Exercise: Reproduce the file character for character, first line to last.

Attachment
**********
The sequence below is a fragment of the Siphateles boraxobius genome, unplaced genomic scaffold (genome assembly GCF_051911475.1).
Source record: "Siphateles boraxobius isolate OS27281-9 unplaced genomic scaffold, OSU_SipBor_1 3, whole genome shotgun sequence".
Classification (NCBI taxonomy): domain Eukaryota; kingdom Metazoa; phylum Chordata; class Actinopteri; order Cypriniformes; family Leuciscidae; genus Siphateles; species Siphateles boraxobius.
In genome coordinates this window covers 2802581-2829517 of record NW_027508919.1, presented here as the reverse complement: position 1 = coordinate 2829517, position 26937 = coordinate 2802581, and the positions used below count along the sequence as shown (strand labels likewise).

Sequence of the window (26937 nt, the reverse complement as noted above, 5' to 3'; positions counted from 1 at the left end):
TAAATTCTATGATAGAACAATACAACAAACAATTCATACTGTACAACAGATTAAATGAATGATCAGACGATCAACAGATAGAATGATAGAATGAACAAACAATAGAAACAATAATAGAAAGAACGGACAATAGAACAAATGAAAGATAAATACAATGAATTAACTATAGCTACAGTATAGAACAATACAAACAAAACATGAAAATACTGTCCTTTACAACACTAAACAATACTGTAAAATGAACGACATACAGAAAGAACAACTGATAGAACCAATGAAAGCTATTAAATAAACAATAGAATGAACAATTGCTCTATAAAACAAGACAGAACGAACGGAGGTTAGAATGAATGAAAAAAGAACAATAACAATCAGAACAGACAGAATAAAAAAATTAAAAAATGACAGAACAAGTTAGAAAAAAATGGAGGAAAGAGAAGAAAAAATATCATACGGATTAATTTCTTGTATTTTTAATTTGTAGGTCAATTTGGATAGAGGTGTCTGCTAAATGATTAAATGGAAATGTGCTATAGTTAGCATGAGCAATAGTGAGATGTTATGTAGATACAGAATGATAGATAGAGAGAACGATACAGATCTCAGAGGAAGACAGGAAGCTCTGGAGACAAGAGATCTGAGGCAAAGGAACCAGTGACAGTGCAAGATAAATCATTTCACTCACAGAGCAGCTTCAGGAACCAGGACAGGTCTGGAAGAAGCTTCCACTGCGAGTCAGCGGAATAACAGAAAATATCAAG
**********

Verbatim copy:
The sequence below is a fragment of the Siphateles boraxobius genome, unplaced genomic scaffold (genome assembly GCF_051911475.1).
Source record: "Siphateles boraxobius isolate OS27281-9 unplaced genomic scaffold, OSU_SipBor_1 3, whole genome shotgun sequence".
Classification (NCBI taxonomy): domain Eukaryota; kingdom Metazoa; phylum Chordata; class Actinopteri; order Cypriniformes; family Leuciscidae; genus Siphateles; species Siphateles boraxobius.
In genome coordinates this window covers 2802581-2829517 of record NW_027508919.1, presented here as the reverse complement: position 1 = coordinate 2829517, position 26937 = coordinate 2802581, and the positions used below count along the sequence as shown (strand labels likewise).

Sequence of the window (26937 nt, the reverse complement as noted above, 5' to 3'; positions counted from 1 at the left end):
TAAATTCTATGATAGAACAATACAACAAACAATTCATACTGTACAACAGATTAAATGAATGATCAGACGATCAACAGATAGAATGATAGAATGAACAAACAATAGAAACAATAATAGAAAGAACGGACAATAGAACAAATGAAAGATAAATACAATGAATTAACTATAGCTACAGTATAGAACAATACAAACAAAACATGAAAATACTGTCCTTTACAACACTAAACAATACTGTAAAATGAACGACATACAGAAAGAACAACTGATAGAACCAATGAAAGCTATTAAATAAACAATAGAATGAACAATTGCTCTATAAAACAAGACAGAACGAACGGAGGTTAGAATGAATGAAAAAAGAACAATAACAATCAGAACAGACAGAATAAAAAAATTAAAAAATGACAGAACAAGTTAGAAAAAAATGGAGGAAAGAGAAGAAAAAATATCATACGGATTAATTTCTTGTATTTTTAATTTGTAGGTCAATTTGGATAGAGGTGTCTGCTAAATGATTAAATGGAAATGTGCTATAGTTAGCATGAGCAATAGTGAGATGTTATGTAGATACAGAATGATAGATAGAGAGAACGATACAGATCTCAGAGGAAGACAGGAAGCTCTGGAGACAAGAGATCTGAGGCAAAGGAACCAGTGACAGTGCAAGATAAATCATTTCACTCACAGAGCAGCTTCAGGAACCAGGACAGGTCTGGAAGAAGCTTCCACTGCGAGTCAGCGGAATAACAGAAAATATCAAG